Historically, investing in oil and energy-related stocks has been a cyclical call. As the economy expands, oil prices rise; as it contracts, prices fall as is currently the situation. In lock-step sympathy with the U.S. economy, oil prices (West Texas Intermediate as a U.S.-centric proxy and Brent Crude as an international proxy) have historically fluctuated between $20 per barrel and $40 per barrel of oil. In the last ten years, however, oil prices (both domestic and international) have broken out of this historic range, driven increasingly higher by a consistently tight relationship in aggregate supply relative to aggregate demand. We see this relationship illustrated at the top of the following page, where the average spread is only 100,000 barrels of oil per day. Even during the Great Recession of 2008 excess supply increased to 400,000 barrels per day which is still a relatively small margin given that in 2014, supply and demand are estimated to be almost equal at approximately 93 million barrels a day. As a result, West Texas Intermediate and Brent fluctuate between $50 per barrel and $100 per barrel of oil.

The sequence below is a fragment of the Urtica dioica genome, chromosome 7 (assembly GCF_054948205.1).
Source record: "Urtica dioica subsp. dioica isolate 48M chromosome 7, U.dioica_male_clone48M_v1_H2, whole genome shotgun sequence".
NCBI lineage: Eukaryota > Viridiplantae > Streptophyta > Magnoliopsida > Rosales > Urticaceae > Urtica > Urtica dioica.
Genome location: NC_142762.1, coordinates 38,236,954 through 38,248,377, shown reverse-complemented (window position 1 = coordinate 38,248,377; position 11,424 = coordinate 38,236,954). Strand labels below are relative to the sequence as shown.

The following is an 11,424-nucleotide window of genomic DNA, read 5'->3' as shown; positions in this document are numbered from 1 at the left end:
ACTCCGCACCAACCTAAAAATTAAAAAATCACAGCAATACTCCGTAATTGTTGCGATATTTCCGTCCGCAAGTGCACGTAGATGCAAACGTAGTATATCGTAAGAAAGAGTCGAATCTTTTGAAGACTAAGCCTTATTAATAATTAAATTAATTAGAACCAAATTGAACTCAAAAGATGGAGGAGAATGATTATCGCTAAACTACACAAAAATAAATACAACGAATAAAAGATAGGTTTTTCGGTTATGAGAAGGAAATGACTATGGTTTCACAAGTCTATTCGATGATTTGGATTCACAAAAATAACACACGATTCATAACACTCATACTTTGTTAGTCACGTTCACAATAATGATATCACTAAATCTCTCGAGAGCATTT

Today oil prices are trending toward the lower end of the range based on various recent concerns. One of the latest concerns is the possiblity of oversupply associated with growing United States production in conjunction with OPEC not moderating their production. Other concerns include the economic turmoil in the European Union and a slowing Chinese economy. Our long-term worldwide view, however, is that aggregate incremental demand may be greater than aggregate incremental supply; or, at least, the aggregate supply/demand relationship will remain tight relationship for the foreseeable future as the trend has been for the last 10 years (see graph at the top of Page 2). Either way, we believe energy prices should trend higher long-term (economic cyclicality notwithstanding).